Concerned people want to know how feral cats stay warm in winter. The fact of the matter is that most often feral cats don’t stay warm in the winter but they put up with it because they are able to. True feral cats, cats born in the wild, have adapted to extreme temperatures and therefore cope quite well in winter temperatures but of course it depends on how low these temperatures are.
It is quite certain that many feral cats succumb to very low temperatures in, for example, the North of the United States or Canada. It is said that feral cats have a lifespan of around three years. I don’t necessarily subscribe to that idea because it depends upon where and how they live but, going back to my previous point, feral cats do die in the winter. The older ones, the sick and chronically ill plus the vulnerable kittens may not survive harsh winter conditions.
So how do they stay warm or at least protect themselves from the cold? The obvious way to do that is to find shelter. Thankfully, there are very many volunteers in America and other countries who operate TNR programs which incorporate the provision of food and shelters. These are home-made shelters made out of recycled household products such as coolers or washing machines and even tyres. You don’t have to look far on the Internet to find a lot of ideas on how to provide shelters for feral cats because a lot of people are concerned about feral cats suffering during winter months.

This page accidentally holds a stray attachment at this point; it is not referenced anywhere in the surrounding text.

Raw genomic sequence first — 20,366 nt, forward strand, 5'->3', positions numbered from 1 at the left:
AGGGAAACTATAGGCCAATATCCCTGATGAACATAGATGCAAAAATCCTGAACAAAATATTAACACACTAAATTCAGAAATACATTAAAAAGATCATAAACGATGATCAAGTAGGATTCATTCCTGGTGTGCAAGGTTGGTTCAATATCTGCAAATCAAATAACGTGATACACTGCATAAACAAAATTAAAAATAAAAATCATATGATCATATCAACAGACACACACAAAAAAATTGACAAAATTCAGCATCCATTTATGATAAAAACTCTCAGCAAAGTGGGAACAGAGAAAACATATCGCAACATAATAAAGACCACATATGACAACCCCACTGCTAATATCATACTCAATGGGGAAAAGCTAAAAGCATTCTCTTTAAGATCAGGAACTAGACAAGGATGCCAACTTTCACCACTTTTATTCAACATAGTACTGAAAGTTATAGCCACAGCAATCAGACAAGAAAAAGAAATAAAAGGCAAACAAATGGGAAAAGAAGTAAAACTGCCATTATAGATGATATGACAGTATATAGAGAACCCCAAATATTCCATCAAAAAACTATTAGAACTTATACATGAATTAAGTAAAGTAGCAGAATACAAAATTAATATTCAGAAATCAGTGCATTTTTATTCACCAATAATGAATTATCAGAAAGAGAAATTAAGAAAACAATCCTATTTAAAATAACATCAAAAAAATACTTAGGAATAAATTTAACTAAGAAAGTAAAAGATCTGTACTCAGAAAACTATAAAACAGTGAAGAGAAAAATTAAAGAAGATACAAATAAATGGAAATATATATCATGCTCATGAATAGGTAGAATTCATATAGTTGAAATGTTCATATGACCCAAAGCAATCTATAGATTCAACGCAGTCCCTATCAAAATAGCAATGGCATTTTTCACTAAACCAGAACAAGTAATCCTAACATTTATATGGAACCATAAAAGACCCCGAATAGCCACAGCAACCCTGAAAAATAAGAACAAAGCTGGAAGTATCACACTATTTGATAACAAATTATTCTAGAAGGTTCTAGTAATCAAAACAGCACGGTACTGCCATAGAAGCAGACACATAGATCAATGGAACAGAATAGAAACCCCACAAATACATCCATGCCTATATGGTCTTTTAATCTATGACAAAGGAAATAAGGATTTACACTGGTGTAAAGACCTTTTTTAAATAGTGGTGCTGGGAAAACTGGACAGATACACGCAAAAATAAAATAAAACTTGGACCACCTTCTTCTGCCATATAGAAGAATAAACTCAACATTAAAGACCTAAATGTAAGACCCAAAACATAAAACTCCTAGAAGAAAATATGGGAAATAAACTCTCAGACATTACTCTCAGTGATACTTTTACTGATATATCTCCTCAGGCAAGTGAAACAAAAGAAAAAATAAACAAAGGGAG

So volunteers help feral cats stay warm in winter but there is a downside to this. Some people object to feral cat shelters and complain to the local authorities. Businesses on business parks have sometimes aggressively removed feral cat shelters.
In lieu of feral cat shelters, feral cats find shelter in old, abandoned buildings or indeed any other area where they can keep relatively dry and warm e.g. under sheds or under houses. All cats are very tolerant of temperature extremes just as other wild animal species are such as foxes and coyotes. There are numerous stories of outdoor and feral cats surviving very low temperatures to the point where their ears and paws were frostbitten and had to be amputated. But there are limits. The truth is that many feral cats do not stay warm in winter and very low temperatures are one reason why feral cats don’t survive.
Clearly, a very good food source is an important factor in survivability. Where the cat can feed well, their metabolism will run properly and it will help to keep them warm. So the provision of food must be factored in as to whether feral cats stay warm in winter. Feral cats congregate around food sources.
There is another factor worth mentioning. You’ll find far more feral cats in warm Mediterranean-type climates then you will in colder regions. For example, you rarely see feral cats in the UK (although the UK isn’t that cold). However, in southern European countries, those around the Mediterranean Sea, you will see lots of feral cats. They become part of the tourist trade. I’m sure that in Canada you see less feral cats than you see in the south of America. Therefore, there is a natural process of population reduction of feral cats in colder climates which means that they don’t have to survive or stay warm in the winter because they are not there in the first place.
There have been a few studies on this subject unsurprisingly. It is obviously highly pertinent…
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